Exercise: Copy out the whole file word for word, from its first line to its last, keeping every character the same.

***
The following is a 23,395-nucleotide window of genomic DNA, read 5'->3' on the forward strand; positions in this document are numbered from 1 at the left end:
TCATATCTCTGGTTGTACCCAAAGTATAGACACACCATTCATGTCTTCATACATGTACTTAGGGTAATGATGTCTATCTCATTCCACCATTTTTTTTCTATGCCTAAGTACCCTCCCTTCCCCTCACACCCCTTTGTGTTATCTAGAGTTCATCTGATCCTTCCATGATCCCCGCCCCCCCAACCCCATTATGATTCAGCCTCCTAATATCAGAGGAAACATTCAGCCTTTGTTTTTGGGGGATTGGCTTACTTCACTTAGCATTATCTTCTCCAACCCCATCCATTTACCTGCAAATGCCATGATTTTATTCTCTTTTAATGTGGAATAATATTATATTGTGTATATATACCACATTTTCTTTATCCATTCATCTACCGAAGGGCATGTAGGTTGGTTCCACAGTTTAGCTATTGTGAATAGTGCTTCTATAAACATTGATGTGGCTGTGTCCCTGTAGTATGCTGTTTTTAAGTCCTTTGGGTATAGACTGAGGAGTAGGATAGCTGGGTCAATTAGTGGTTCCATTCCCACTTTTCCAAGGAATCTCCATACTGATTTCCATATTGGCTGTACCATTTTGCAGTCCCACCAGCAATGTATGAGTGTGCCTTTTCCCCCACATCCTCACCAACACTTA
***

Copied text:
The following is a 23,395-nucleotide window of genomic DNA, read 5'->3' on the forward strand; positions in this document are numbered from 1 at the left end:
TCATATCTCTGGTTGTACCCAAAGTATAGACACACCATTCATGTCTTCATACATGTACTTAGGGTAATGATGTCTATCTCATTCCACCATTTTTTTTCTATGCCTAAGTACCCTCCCTTCCCCTCACACCCCTTTGTGTTATCTAGAGTTCATCTGATCCTTCCATGATCCCCGCCCCCCCAACCCCATTATGATTCAGCCTCCTAATATCAGAGGAAACATTCAGCCTTTGTTTTTGGGGGATTGGCTTACTTCACTTAGCATTATCTTCTCCAACCCCATCCATTTACCTGCAAATGCCATGATTTTATTCTCTTTTAATGTGGAATAATATTATATTGTGTATATATACCACATTTTCTTTATCCATTCATCTACCGAAGGGCATGTAGGTTGGTTCCACAGTTTAGCTATTGTGAATAGTGCTTCTATAAACATTGATGTGGCTGTGTCCCTGTAGTATGCTGTTTTTAAGTCCTTTGGGTATAGACTGAGGAGTAGGATAGCTGGGTCAATTAGTGGTTCCATTCCCACTTTTCCAAGGAATCTCCATACTGATTTCCATATTGGCTGTACCATTTTGCAGTCCCACCAGCAATGTATGAGTGTGCCTTTTCCCCCACATCCTCACCAACACTTA